Well, no one said it would close Gitmo, but rather that it was a step towards closing Gitmo. And the second criteria is a pretty big if considering it isn't in any party's best interest to reveal such information. And even if they did, the Administration could easily argue that they didn't know, that the Taliban had represented him as a prisoner (and that well may be a truthful statement).

    Quote Originally Posted by Sig
    Jenkins is a different case. Clearly that guy was not a prisoner.
    In what way is he materially different? He expressed a distaste for being a US citizen, deserted his unit, sought out enemy forces and made contact. Eventually Japan forced a negotiation with NK that led to his being flown to Japan for medical treatment. Except for the words "NK," "Japan" and "medical treatment" it is identical to SGT Bergdahl's story.

    Quote Originally Posted by Sig
    Bergdhal however clearly wants to come home
    Based on what evidence do you make that assertion?

    Quote Originally Posted by Sig
    You can say, "why should we bother with this citizen?" Isn't he not worth the effort?
    Which was not at all my argument. I said, why are we releasing prisoners in exchange for a guy who deserted his unit in the face of the enemy expressing an intent not to return? Why are we expending resources in exchange for a guy we have no evidence wants to return?

    Quote Originally Posted by Sig
    I'm not military, you are, but what I understand is one of the number one ethics of the military is your squadmates, like em or not, are your responsibility and you do or die for them whatever the circumstance.
    No one gets left behind and you fight for your buddy in the foxhole generally ends as a concept when your buddy takes off to join the enemy. I think your belief that it is the prevailing view in this case is incorrect, the sentiment of veterans, soldiers and especially his unit members is pretty heavily against his return.

    Quote Originally Posted by eye4magic View Post
    Why was Berghahl even deployed as a United States military soldier and on the battlefield?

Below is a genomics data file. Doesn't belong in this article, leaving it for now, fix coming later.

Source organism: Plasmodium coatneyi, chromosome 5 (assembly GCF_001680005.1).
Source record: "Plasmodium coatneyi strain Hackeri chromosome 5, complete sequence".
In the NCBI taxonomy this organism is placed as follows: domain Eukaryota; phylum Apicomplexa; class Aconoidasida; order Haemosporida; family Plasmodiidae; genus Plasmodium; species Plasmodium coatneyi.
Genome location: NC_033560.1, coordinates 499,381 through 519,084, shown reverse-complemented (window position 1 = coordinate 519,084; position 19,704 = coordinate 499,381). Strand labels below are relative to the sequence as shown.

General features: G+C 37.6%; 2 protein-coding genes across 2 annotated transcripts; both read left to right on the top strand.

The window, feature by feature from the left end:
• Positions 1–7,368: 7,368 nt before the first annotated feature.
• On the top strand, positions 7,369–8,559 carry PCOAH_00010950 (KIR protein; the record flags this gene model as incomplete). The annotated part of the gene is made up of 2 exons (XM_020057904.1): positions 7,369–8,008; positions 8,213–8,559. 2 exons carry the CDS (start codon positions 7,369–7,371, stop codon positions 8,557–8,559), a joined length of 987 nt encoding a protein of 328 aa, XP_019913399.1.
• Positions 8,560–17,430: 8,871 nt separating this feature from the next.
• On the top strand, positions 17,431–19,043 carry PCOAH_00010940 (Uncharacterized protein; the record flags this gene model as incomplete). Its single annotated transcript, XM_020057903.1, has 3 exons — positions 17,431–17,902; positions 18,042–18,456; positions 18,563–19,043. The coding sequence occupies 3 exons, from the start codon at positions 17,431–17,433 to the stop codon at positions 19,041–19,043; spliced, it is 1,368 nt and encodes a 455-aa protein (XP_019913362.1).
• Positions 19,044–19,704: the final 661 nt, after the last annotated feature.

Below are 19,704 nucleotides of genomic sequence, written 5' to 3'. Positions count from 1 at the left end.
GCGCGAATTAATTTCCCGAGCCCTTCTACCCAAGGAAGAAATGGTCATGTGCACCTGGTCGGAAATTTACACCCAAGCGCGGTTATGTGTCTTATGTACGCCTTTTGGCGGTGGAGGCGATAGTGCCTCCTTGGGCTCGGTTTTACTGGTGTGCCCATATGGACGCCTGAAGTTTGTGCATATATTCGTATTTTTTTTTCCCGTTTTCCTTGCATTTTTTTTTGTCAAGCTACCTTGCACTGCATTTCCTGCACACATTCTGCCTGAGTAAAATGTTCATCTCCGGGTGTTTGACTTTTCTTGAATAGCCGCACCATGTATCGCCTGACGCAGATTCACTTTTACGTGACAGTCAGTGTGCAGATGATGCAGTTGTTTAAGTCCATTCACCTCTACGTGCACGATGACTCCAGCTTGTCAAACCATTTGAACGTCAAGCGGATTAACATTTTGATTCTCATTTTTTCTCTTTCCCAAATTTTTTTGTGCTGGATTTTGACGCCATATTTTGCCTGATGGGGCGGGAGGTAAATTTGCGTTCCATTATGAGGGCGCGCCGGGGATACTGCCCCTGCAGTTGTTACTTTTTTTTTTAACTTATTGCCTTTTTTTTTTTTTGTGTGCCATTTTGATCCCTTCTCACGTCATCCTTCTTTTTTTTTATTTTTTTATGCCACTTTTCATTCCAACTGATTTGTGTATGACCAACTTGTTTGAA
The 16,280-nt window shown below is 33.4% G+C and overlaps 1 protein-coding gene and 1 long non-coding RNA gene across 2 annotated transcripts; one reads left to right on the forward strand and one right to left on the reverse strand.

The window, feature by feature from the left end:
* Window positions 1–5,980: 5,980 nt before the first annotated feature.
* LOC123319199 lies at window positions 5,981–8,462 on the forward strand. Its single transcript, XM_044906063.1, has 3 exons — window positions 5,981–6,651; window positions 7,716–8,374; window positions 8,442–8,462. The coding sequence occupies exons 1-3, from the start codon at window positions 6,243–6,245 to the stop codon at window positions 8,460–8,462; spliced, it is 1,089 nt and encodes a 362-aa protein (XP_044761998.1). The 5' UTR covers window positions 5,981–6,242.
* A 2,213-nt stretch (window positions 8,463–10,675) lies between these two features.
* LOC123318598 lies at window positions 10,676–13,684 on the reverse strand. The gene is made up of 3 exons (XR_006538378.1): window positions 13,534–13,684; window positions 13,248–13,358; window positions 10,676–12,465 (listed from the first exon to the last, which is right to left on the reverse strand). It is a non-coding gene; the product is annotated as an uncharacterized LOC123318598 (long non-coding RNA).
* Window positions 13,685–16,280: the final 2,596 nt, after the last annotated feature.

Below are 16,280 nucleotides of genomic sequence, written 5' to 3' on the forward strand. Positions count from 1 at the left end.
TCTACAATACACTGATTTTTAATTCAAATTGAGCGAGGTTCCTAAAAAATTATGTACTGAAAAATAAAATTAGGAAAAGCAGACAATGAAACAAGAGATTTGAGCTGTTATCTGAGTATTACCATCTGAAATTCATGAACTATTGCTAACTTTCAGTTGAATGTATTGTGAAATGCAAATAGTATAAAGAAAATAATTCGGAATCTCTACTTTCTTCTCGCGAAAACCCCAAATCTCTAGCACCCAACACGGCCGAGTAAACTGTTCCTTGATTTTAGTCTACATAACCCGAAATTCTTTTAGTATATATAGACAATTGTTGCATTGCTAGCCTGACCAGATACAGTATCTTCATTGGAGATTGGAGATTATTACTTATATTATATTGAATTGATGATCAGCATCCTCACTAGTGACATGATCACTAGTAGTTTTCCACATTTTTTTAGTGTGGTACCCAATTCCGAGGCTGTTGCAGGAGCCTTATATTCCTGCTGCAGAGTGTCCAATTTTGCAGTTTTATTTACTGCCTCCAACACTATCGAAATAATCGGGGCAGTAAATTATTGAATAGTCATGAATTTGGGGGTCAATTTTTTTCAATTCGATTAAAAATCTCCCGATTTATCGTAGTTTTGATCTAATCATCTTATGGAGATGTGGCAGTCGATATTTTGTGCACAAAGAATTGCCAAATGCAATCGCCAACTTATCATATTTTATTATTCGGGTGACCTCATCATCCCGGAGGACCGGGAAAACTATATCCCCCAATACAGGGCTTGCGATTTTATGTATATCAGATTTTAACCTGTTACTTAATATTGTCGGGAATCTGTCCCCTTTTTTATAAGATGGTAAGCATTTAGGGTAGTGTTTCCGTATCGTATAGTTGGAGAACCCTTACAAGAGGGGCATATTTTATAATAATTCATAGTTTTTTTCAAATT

That is an interesting question. The military's human personnel system is terrible, it has a hard time finding people to deploy and ignores the large list of people wanting to deploy. That they let Bergdahl deploy despite his past is a clearly dereliction of duty to the other members of his unit.
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  4. #24
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    Re: SGT Bowe Bergdahl exchange

    http://www.nytimes.com/2014/06/06/wo...says.html?_r=0

    "WASHINGTON — A classified military report detailing the Army’s investigation into the disappearance of Sgt. Bowe Bergdahl in June 2009 says that he had wandered away from assigned areas before — both at a training range in California and at his remote outpost in Afghanistan — and then returned, according to people briefed on it.

    The roughly 35-page report, completed two months after Sergeant Bergdahl left his unit, concludes that he most likely walked away of his own free will from his outpost in the dark of night, and it criticized lax security practices and poor discipline in his unit. But it stops short of concluding that there is solid evidence that Sergeant Bergdahl, then a private, intended to permanently desert.

    Whether Sergeant Bergdahl was a deserter who never intended to come back, or simply slipped away for a short adventure amid an environment of lax security and discipline and was then captured, is one of many unanswered questions about his disappearance.